Camp Abbot – A Page of World War II History


Along Highway 97, near Central Oregon's quaint resort community, Sunriver, is a roadside sign erected in 2009. It reads: "Historic World War II Veterans Highway." Some of the road vehicles pass the sign and then turn into Sunriver, while most traffic continues quickly. Many of the drivers who pass the sign do not know the exact location of Camp Abbot, nor its historical significance. However, Camp Abbot trainees were the largest military training exercise in Pacific Northwest history.

Construction of Abbot Camp began in late 1942. Less than two years later, it closed. Located in a pine cathedral, Camp Abbot was a hive of activity as a US Army training center. Thousands trained here. The remoteness did not diminish their enthusiasm to become combat engineers; they were an elite group.

The afternoon sun is burning in the treetops, in the clearing of what is now the Sunriver community and Deschutes National Forest. It takes some imagination to understand what the life of those who train in this now silent forest must have been like.

In need of ready training for combat engineers, the War Department established and developed Abbot Camp along the Deschutes River near Bend, Oregon, in five months. Unlike the army forts, built as permanent facilities, Camp Abbot was built only as a temporary facility. It was one of only three WWII combat engineer training centers in the United States, the other two being Fort Belvoir, Virginia, and Fort Leonard Wood, Missouri.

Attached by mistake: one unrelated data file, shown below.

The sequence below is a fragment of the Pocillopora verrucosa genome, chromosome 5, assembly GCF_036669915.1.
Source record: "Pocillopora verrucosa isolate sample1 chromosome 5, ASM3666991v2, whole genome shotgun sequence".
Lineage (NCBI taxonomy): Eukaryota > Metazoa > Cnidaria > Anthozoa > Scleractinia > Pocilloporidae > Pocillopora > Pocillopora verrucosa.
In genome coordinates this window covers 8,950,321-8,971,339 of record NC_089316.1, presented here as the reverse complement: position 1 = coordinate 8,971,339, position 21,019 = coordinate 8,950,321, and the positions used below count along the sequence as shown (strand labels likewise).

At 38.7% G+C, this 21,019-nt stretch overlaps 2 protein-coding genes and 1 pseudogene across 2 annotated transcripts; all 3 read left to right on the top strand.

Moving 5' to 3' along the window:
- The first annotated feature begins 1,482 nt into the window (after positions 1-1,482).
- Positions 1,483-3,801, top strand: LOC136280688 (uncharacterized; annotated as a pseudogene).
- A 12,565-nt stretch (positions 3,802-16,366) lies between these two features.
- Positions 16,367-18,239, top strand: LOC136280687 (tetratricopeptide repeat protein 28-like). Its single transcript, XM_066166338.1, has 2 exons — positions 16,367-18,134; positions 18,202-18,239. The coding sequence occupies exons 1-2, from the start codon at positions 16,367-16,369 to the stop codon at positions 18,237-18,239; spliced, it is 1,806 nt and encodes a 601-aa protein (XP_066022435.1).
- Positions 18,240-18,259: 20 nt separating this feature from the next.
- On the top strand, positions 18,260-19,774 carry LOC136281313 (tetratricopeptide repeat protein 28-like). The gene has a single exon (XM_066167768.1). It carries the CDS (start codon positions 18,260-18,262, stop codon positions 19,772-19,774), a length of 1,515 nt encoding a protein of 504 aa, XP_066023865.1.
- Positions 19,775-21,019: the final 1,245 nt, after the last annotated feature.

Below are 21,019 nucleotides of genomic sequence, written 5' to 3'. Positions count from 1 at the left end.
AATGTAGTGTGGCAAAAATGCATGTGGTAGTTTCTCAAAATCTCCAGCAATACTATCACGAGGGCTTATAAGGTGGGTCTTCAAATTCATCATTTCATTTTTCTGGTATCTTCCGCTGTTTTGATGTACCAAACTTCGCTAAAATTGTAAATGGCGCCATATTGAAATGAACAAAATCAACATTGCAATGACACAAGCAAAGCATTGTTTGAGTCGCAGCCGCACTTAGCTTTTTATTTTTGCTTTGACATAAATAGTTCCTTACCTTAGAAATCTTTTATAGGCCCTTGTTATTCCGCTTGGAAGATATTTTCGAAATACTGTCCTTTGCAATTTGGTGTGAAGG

The first trainees arrived in March 1943. Ten thousand soldiers trained in 17-week cycles. More than 90,000 combat engineers trained at Camp Abbot before the base was closed in 1944. They trained in infantry, armor, artillery, air forces, engineers, and support units on specific combat problems, such as attacking and defending a line of the river and an assault and occupation of defensive positions.

Prior to the commencement of training, Army engineers had to complete infrastructure projects such as airfield construction, supply depots, and a Signal Corps battalion as a communications network for maneuvering. Army fighter planes were used to support ground forces. These exercises simulated real combat and lasted several days, often without stopping.

Occasionally, civil roads such as US Highways 97 and 395 and Cascade Mountain roads needed to be used during the exercises. Residents were advised to be careful and obey military police guidelines when traveling anywhere in the maneuvering area. In November 1943, the army declared that it would repair roads damaged by tanks and other heavy vehicles used in its operations.

The exercise called the "Oregon Maneuver" was considered a success. Involving over 100,000 US soldiers and airmen, it is considered the largest military training exercise in Pacific Northwest history. Upon completion, participants were sent to North Africa for preparation before participating in combat operations in Italy. A division went to Hawaii to prepare for the invasion of the Philippines and fighting in Okinawa. Another division landed in France and participated in combat operations in northern France, Rhineland and central Germany.

Camp Abbot, located in the High Desert, north of the small town of La Pine and south of Bend, had only one function during its 14 months of existence – serving as a training center for the WWII Corps of Engineers. Some of the former military camp land was sold for development in the mid-1960s and became a luxury resort community. One building remains of the original field. The still beautiful wooden officers club is now known as the "Great Hall" and rented for events such as conventions and weddings. Some guests know instantly that they have entered a story page.


Source by Kathy Manney